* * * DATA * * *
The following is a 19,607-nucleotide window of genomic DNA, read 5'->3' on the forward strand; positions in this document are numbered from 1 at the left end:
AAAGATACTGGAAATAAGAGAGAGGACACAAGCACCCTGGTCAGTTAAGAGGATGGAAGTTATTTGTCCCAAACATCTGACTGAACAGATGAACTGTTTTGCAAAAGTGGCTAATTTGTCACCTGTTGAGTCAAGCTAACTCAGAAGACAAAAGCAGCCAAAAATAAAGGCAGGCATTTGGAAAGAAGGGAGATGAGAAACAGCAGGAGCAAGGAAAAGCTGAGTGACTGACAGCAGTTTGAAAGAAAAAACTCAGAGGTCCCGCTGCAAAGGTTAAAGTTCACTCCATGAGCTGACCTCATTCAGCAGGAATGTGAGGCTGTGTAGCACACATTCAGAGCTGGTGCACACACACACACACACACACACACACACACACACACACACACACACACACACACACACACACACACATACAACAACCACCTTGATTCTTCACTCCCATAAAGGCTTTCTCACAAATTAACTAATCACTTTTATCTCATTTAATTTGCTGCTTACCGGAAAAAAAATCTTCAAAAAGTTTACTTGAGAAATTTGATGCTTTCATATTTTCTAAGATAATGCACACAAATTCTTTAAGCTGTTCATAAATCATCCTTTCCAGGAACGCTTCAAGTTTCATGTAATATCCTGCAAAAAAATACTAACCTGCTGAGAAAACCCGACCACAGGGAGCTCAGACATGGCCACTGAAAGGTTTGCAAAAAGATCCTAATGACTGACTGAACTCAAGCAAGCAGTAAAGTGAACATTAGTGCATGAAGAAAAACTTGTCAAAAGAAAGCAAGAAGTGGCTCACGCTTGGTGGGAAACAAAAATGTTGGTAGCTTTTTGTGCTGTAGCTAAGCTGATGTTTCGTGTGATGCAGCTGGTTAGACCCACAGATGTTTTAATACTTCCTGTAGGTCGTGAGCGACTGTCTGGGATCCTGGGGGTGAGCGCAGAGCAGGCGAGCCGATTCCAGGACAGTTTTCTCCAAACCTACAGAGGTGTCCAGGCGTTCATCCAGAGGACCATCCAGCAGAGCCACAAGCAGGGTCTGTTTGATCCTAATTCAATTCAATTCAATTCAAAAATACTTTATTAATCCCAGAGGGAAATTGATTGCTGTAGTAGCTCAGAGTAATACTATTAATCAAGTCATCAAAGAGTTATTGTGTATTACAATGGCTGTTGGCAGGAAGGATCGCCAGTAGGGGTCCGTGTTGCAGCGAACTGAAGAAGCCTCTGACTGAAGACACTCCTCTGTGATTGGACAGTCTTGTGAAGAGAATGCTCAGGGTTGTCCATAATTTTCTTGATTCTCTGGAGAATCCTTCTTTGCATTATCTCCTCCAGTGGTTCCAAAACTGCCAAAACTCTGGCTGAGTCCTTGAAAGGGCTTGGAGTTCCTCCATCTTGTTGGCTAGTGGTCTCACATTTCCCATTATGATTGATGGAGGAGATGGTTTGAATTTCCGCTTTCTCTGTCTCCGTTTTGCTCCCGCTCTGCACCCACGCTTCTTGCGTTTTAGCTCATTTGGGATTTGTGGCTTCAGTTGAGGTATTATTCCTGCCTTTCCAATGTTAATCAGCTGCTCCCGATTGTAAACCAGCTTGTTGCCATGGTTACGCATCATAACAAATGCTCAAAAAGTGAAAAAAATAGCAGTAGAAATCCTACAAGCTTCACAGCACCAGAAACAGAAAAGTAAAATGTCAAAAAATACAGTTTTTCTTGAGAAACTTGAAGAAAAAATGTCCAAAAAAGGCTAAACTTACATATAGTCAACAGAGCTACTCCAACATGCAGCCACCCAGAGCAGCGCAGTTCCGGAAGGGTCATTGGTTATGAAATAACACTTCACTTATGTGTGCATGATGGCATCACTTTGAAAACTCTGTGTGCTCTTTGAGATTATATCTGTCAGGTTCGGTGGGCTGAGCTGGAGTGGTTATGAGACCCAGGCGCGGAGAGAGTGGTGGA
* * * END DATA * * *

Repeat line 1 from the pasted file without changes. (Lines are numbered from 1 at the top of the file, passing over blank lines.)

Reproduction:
The following is a 19,607-nucleotide window of genomic DNA, read 5'->3' on the forward strand; positions in this document are numbered from 1 at the left end: